Last week, I said that if the show went to shit from there, I’d have no problem mentally considering that episode to be an acceptable series finale. After this week’s stinker, I might seriously have to adopt that position. Ranting, complaining, and cursing follow after the jump.

Like many other Chuck viewers, I’ve always wanted to find out more about Sarah’s family, specifically her mother. But only if it was going to be handled properly. Not if Cheryl Ladd was going to deliver a flat performance in about two minutes of screen time. Not if the dialogue was going to be constructed solely out of clichés. Not if it was going to happen in a humourless, emotionally manipulative, flashback-laden slog. Short of turning her into an evil flatulent cyborg, I don’t see how the introduction of Sarah’s mother could have been handled worse than this.

Look, Chuck has never been a subtle show. Indeed, that’s one of its strengths, as subtlety has a tendency to devolve into pointless ambiguity. That being said, the show rarely feels the need to treat its audience like a bunch of morons with a 24-hour memory span, so on the occasions that it does, like in this episode, it’s all the more egregious. Every second line in “Baby” was an anvil about how much Sarah had changed, how lonely she used to be, or how she didn’t have a normal childhood. And at every second line, I wanted to yell, “I’M NOT A FUCKING IDIOT, CHUCK.” I’ve watched four and a half seasons of this show. I’ve seen Sarah’s evolution. I don’t need it spelled out for me fifty gazillion times. And even then, the anvils didn’t make much sense. In fact, they stated the opposite of what was being depicted on screen. Almost immediately, Sarah showed compassion for the baby and tried to take care of her. How does that track with her supposed evolution from cold spy to loving, caring woman? From what I could see, that evolution occurred the second she strapped the damn kid to her chest with a makeshift Baby Björn.

The portion of the plot in the present day didn’t fare well either. I’m willing to overlook how nonsensical it was that Sarah never told Chuck about the baby or her mother until this episode, but what was the point of her keeping it a secret until midway through? I suppose it was to save the “big reveal” that the baby was with Sarah’s mom for the episode’s halfway mark, but I’m pretty sure everyone guessed what was going on from the phone call at the beginning of the installment. Unfortunately, this continued the trend of pointless secret-keeping between the show’s characters, and it made Sarah look a fucking idiot. Chuck and Casey didn’t come off much better; not checking Sarah for bugs was pretty damn dumb.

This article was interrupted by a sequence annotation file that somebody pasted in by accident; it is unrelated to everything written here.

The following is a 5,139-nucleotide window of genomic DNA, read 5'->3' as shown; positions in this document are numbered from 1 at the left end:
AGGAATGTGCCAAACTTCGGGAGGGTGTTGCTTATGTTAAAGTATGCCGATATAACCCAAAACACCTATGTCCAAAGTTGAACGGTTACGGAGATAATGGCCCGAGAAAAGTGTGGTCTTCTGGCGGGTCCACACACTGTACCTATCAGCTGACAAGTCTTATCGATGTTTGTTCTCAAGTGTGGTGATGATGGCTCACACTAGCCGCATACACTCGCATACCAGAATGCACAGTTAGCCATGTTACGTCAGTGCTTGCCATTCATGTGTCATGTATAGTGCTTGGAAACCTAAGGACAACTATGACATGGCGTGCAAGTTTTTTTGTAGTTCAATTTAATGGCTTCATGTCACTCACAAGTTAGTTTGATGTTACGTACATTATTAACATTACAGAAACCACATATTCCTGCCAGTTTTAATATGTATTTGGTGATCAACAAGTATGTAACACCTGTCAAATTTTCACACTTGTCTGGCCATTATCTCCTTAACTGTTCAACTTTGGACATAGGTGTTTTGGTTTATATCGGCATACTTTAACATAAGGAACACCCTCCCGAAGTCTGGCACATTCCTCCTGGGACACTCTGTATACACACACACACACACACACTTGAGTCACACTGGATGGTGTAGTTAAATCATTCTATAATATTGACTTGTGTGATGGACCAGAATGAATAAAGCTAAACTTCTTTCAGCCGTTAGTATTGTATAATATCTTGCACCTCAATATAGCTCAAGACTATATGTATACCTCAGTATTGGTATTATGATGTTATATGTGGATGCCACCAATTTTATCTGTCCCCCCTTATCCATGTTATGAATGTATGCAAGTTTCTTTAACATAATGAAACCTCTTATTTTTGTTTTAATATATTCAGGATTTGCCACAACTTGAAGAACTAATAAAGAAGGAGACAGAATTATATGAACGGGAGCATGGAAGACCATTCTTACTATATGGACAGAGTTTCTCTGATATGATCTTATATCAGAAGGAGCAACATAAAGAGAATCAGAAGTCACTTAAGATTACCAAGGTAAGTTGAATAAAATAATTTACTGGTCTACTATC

The subplot this week also got on my nerves. Like the rest of the episode, it was steeped in cliché and predictability, like the groan-worthy scene with the dual Ellie/Morgan and Devon/Alex conversations, but it annoyed me in other ways too. Morgan came off as more irritating than at any point during his “douche” arc, and the Woodcombs’ spy fetish still made no sense. For heaven’s sake, DEVON DOESN’T WANT TO HAVE ANYTHING TO DO WITH THE SPY WORLD. Are we clear, Chuck writers? Good. Then let’s move on to other disappointments in this episode.

The reunion of Sarah and her mother was a huge letdown, fizzling into nothing but a vacuous indie rock montage. At the end of this episode, I barely knew anything more about Sarah’s relationship with her mother than when “Baby” began. Compared to how much better-drawn every other parent-child relationship on this show is, this one just felt-tossed off, turned into a warm, fuzzy mother-daughter bond for no other reason than to fit it into the episode’s running time. Furthermore, Cheryl Ladd phoned it in with a dull, lifeless performance that made Scott Holroyd (the guy who played Justin in season 3) seem like a master thespian by comparison.

The worst part about this episode is that it wasn’t built on a set of terrible ideas; it was just awfully executed. Take away the anvilicious dialogue and the unnecessary secret-keeping, and “Baby” becomes at worst a slightly subpar episode of Chuck. I really liked the idea of Sarah having to confront a corrupt handler – especially one played by the phenomenal Tim DeKay. I really was interested in seeing Sarah confront her past demons. I really did want to meet Sarah’s mom. But not like this. And with DeKay’s character dead by Sarah’s hand, I have no clue where the show goes from here, but I know they killed off the potential for a great recurring villain.

At least “Baby” got some of the little moments right. Zachary Levi was fantastic in the scene where he told Sarah that she was “wrong,” and the part of the final scene where Sarah and Chuck decided not to accept the CIA job felt more honest and real than anything that had happened in the episode up until that point. (Of course, they then had to go and ruin it with that cloying bit about Chuck and Sarah carving their names into the door frame, which made me want to yell, “YOU’RE DEFACING PROPERTY THAT YOU DON’T OWN, YOU DUMB FUCKHEADS.”)

Consider this: a secret plan concocted by a madman to implant a virus in another man’s brain and then use another virus to escape from jail and construct a supercomputer that he would then upload into his own brain made more sense, character-wise, and had more emotional potency than anything that happened this week. That’s about as strong a condemnation as I can write about this episode, short of saying that I consider “Santa Suit” to be the real series finale. If the show puts out a couple more duds like this, though, then I may have to invoke that stronger condemnation.